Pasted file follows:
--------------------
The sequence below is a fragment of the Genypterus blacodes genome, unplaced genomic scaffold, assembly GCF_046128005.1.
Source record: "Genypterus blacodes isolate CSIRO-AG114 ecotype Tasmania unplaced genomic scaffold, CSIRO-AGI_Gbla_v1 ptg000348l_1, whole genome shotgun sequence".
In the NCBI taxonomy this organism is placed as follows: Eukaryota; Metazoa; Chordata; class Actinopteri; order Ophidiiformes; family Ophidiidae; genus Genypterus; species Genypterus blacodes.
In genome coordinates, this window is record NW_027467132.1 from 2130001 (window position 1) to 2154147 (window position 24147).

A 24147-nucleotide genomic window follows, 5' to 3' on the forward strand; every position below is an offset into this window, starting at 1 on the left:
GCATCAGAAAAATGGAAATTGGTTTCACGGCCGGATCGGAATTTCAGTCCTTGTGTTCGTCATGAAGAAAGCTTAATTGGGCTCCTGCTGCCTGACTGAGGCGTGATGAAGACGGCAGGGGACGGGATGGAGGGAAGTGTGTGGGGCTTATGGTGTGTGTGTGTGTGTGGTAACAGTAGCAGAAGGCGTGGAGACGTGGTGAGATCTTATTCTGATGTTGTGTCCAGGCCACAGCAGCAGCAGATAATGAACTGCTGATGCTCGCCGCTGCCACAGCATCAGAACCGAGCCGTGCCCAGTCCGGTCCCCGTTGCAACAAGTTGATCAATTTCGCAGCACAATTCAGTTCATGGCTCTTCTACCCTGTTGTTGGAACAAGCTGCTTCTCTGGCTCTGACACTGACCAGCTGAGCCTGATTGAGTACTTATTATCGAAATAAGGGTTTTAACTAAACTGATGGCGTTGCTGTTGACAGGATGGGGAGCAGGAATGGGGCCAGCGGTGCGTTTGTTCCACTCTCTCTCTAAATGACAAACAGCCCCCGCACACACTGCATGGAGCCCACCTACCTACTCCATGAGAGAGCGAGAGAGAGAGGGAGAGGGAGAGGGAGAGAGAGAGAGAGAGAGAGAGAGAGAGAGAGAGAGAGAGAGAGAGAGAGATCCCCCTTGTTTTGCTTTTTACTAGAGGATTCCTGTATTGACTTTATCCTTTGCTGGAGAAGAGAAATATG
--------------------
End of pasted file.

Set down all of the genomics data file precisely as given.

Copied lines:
The sequence below is a fragment of the Genypterus blacodes genome, unplaced genomic scaffold, assembly GCF_046128005.1.
Source record: "Genypterus blacodes isolate CSIRO-AG114 ecotype Tasmania unplaced genomic scaffold, CSIRO-AGI_Gbla_v1 ptg000348l_1, whole genome shotgun sequence".
In the NCBI taxonomy this organism is placed as follows: Eukaryota; Metazoa; Chordata; class Actinopteri; order Ophidiiformes; family Ophidiidae; genus Genypterus; species Genypterus blacodes.
In genome coordinates, this window is record NW_027467132.1 from 2130001 (window position 1) to 2154147 (window position 24147).

A 24147-nucleotide genomic window follows, 5' to 3' on the forward strand; every position below is an offset into this window, starting at 1 on the left:
GCATCAGAAAAATGGAAATTGGTTTCACGGCCGGATCGGAATTTCAGTCCTTGTGTTCGTCATGAAGAAAGCTTAATTGGGCTCCTGCTGCCTGACTGAGGCGTGATGAAGACGGCAGGGGACGGGATGGAGGGAAGTGTGTGGGGCTTATGGTGTGTGTGTGTGTGTGGTAACAGTAGCAGAAGGCGTGGAGACGTGGTGAGATCTTATTCTGATGTTGTGTCCAGGCCACAGCAGCAGCAGATAATGAACTGCTGATGCTCGCCGCTGCCACAGCATCAGAACCGAGCCGTGCCCAGTCCGGTCCCCGTTGCAACAAGTTGATCAATTTCGCAGCACAATTCAGTTCATGGCTCTTCTACCCTGTTGTTGGAACAAGCTGCTTCTCTGGCTCTGACACTGACCAGCTGAGCCTGATTGAGTACTTATTATCGAAATAAGGGTTTTAACTAAACTGATGGCGTTGCTGTTGACAGGATGGGGAGCAGGAATGGGGCCAGCGGTGCGTTTGTTCCACTCTCTCTCTAAATGACAAACAGCCCCCGCACACACTGCATGGAGCCCACCTACCTACTCCATGAGAGAGCGAGAGAGAGAGGGAGAGGGAGAGGGAGAGAGAGAGAGAGAGAGAGAGAGAGAGAGAGAGAGAGAGAGAGAGAGAGATCCCCCTTGTTTTGCTTTTTACTAGAGGATTCCTGTATTGACTTTATCCTTTGCTGGAGAAGAGAAATATG